Instructors did show up-in even greater numbers. Ironically, the loss of funding increased the participation. In the last year of the courses run by Transport Canada, 164 aeroplane instructors participated. Thirteen instructors attended the last helicopter course in 2005. But the model was not sustainable. It ran counter to our operating principles. The assumptions of the 1950s could no longer be used to support the delivery of training directly to industry on a continuing basis. We knew the courses were important. We knew that instructors thought they were valuable-they told us this, and many instructors participated even when they didn’t need to renew their ratings.
On April 1, 2007, with the coming into effect of General Aviation Advisory Circular 421-001-Flight Instructor Refresher Courses-Aeroplane and Helicopter, procedures were set out for authorizing industry to conduct aeroplane or helicopter flight instructor refresher courses. The door is now open for industry to step in and take them into the future. There will be a period of transition as the procedures are refined and as industry gains confidence in the approach. In total, there are about 1 800 pilots with aeroplane flight instructor ratings and about 180 helicopter instructors. Many of these are not actively instructing. In a 12-month period, about 250 aeroplane instructor rating renewal flight tests are conducted and about 40 helicopter instructor rating flight tests are conducted. Add to this the renewals by refresher courses (about 160 per year) and the renewals by experience (about 30 per year), and good potential can be seen for continued interest in the courses, even allowing for the fact that a fee will be charged by the course providers.
Transport Canada will still be involved in the refresher courses. Prospective course providers have to submit a training course outline for approval, and the initial courses will all be monitored. Up to four hours of each course can still be filled by Transport Canada presenters. There is room in the standards for a wide range of topics. For each topic, there must be learning objectives identified. There must be a quality system to control and continuously improve the course quality. We hope to see more courses in more places than Transport Canada was able to provide. We hope to see instructors embrace this new model and to continue to participate and to see the courses as important instruments for their professional development.
Note: Since this article was written, the first delegation to conduct a flight instructor refresher course was given to Seneca College of Applied Arts and Technology.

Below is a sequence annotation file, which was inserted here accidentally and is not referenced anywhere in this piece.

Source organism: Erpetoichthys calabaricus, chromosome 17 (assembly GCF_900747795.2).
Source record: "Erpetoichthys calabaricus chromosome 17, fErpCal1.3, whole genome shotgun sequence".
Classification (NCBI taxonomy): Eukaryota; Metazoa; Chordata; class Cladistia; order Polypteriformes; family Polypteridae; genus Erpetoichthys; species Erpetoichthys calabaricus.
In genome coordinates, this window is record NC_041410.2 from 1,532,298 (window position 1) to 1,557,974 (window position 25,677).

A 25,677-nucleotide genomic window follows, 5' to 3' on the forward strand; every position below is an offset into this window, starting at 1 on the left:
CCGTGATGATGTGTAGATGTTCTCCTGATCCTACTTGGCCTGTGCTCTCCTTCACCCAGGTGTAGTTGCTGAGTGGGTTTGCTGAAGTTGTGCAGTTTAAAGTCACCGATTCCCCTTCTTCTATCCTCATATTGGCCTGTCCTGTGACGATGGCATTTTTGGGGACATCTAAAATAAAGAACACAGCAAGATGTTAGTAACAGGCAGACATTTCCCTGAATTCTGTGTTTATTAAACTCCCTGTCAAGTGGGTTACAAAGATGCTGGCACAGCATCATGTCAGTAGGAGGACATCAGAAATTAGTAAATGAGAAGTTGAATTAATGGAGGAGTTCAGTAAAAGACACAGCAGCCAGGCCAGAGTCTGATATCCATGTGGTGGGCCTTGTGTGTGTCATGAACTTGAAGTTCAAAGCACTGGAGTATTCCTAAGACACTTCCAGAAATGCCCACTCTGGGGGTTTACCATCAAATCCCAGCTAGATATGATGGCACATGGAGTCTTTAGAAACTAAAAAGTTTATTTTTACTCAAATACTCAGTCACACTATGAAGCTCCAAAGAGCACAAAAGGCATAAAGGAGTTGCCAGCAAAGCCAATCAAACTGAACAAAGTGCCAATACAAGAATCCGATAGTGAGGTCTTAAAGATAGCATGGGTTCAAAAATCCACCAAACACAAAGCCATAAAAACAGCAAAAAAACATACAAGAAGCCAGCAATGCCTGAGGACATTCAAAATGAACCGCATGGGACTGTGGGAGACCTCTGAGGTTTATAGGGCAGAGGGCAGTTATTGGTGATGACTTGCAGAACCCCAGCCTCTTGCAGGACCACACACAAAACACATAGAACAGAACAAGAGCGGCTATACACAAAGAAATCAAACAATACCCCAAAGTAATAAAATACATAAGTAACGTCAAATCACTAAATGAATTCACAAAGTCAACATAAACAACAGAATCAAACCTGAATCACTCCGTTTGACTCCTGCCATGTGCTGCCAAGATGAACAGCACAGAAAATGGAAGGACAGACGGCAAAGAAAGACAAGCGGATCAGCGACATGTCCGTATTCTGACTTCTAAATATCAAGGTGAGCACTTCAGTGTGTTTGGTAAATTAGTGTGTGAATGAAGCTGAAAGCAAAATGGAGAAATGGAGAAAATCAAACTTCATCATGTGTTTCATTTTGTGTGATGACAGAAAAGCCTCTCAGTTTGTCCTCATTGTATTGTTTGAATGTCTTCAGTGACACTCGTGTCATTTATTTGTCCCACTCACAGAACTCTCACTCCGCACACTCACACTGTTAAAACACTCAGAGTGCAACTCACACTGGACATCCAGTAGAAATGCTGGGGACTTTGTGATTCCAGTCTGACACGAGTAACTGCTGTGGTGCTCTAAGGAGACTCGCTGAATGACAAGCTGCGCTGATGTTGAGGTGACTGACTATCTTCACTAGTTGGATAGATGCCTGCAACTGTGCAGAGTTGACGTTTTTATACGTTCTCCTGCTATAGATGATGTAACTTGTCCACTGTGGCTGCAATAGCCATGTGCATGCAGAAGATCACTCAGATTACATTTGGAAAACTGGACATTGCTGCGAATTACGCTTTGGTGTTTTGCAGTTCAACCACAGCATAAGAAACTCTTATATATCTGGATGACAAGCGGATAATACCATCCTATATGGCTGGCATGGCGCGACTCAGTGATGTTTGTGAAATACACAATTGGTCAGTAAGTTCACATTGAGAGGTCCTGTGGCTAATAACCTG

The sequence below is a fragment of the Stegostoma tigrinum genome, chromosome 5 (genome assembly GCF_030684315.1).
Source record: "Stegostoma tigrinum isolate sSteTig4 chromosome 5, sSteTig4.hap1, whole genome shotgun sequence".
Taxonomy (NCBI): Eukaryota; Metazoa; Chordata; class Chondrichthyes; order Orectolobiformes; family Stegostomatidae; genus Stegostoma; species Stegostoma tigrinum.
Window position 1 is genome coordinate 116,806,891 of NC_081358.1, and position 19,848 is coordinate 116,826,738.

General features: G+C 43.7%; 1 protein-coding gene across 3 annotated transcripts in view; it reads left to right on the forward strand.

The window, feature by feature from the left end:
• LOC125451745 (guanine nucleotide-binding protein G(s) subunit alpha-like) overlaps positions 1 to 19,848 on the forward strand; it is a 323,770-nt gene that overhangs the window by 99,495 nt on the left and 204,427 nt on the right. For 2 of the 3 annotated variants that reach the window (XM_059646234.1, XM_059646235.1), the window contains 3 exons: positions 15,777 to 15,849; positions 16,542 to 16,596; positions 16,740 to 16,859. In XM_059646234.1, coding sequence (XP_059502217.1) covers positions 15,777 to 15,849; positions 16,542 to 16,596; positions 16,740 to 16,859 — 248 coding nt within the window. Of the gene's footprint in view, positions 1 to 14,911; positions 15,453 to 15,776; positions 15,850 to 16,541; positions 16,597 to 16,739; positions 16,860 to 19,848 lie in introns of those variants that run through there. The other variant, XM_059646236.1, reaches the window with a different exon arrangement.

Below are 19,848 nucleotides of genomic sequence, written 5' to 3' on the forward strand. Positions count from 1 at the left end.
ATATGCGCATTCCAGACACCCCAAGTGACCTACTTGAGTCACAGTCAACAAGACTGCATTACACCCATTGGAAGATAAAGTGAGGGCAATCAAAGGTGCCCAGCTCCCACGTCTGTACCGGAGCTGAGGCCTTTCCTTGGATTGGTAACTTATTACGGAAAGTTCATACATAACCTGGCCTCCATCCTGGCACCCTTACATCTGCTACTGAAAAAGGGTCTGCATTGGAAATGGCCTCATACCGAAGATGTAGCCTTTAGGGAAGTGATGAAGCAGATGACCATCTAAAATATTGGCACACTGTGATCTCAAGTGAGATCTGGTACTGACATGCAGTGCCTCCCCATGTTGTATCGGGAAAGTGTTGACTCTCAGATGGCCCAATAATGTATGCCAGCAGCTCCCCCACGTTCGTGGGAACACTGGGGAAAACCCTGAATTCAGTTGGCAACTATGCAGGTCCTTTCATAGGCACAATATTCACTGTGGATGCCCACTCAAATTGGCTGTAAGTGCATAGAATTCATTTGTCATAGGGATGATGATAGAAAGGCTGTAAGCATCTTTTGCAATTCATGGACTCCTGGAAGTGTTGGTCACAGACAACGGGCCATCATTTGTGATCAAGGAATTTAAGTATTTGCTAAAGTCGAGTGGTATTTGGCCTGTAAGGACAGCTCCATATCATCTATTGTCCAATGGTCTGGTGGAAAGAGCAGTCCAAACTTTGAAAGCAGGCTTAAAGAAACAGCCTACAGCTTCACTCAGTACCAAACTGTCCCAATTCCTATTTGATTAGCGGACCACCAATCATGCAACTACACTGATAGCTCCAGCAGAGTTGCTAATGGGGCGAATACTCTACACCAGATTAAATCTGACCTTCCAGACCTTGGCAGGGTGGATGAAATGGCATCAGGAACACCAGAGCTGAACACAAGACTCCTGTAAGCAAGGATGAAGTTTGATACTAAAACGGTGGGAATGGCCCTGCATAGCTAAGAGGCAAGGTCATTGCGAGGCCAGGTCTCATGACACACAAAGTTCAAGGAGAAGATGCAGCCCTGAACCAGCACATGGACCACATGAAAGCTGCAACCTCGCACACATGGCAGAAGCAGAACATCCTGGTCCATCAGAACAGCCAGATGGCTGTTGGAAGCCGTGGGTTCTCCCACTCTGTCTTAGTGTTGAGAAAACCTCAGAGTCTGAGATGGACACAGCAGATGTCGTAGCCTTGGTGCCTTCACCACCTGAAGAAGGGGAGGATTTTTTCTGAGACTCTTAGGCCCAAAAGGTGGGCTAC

Taxiway Juliett is a curved taxiway that links the deicing pad at CYUL to Taxiway Alpha. Because of the taxiway’s special configuration and the need to meet the requirements of TP 312, Aerodromes Standards and Recommended Practices, the stop line for Runway 28 is located on Taxiway Juliett. Pilots therefore find themselves holding at an angle of 180° to the runway instead of the usual 90°.
As for Taxiway Alpha, it is not completely perpendicular to the threshold of Runway 28. In addition, when approaching Runway 28 on Taxiway Alpha, the runway threshold is not visible because the taxiway does not cross the actual threshold, but is juxtaposed with the runway threshold. This closeness is the reason behind the stop lines on Alpha, which are required in order to protect arrivals and departures
Note the two stop lines on Alpha, immediately north and south of Runway 28. This sketch is taken from the Canada Air Pilot (CAP 5) Low Visibility Taxi Chart for CYUL.
These two special configurations are conducive to runway incursions. Following several runway incursions in 2001–2002, Transport Canada, Air Canada, the Aéroports de Montréal and NAV CANADA met in order to find solutions. Each stakeholder had implemented various mitigating action, which were published in an article in Aviation Safety Letter 4/2002. The situation had greatly improved. Unfortunately, the 2006–2007 season had its fair share of runway incursions.
The same stakeholders, along with representatives from other air carriers, met in the spring of 2007 to study the situation, and made a commitment to take the following action:
Safety is everyone’s business. Be careful when approaching Runway 28; an incursion can happen in the blink of an eye...
The Project Management Division is the primary point of contact within the National Aircraft Certification Branch for individuals or organizations seeking type certification for their aeronautical products in Canada. These products are designed by Canadian companies, as well as foreign companies seeking to sell their products to Canadian operators. As such, the Division is the voice of the Branch on both the domestic and international stage. With approximately 22 employees, consisting of engineers and technical support staff, the Division provides a project management function for all matters related to aeronautical product certification.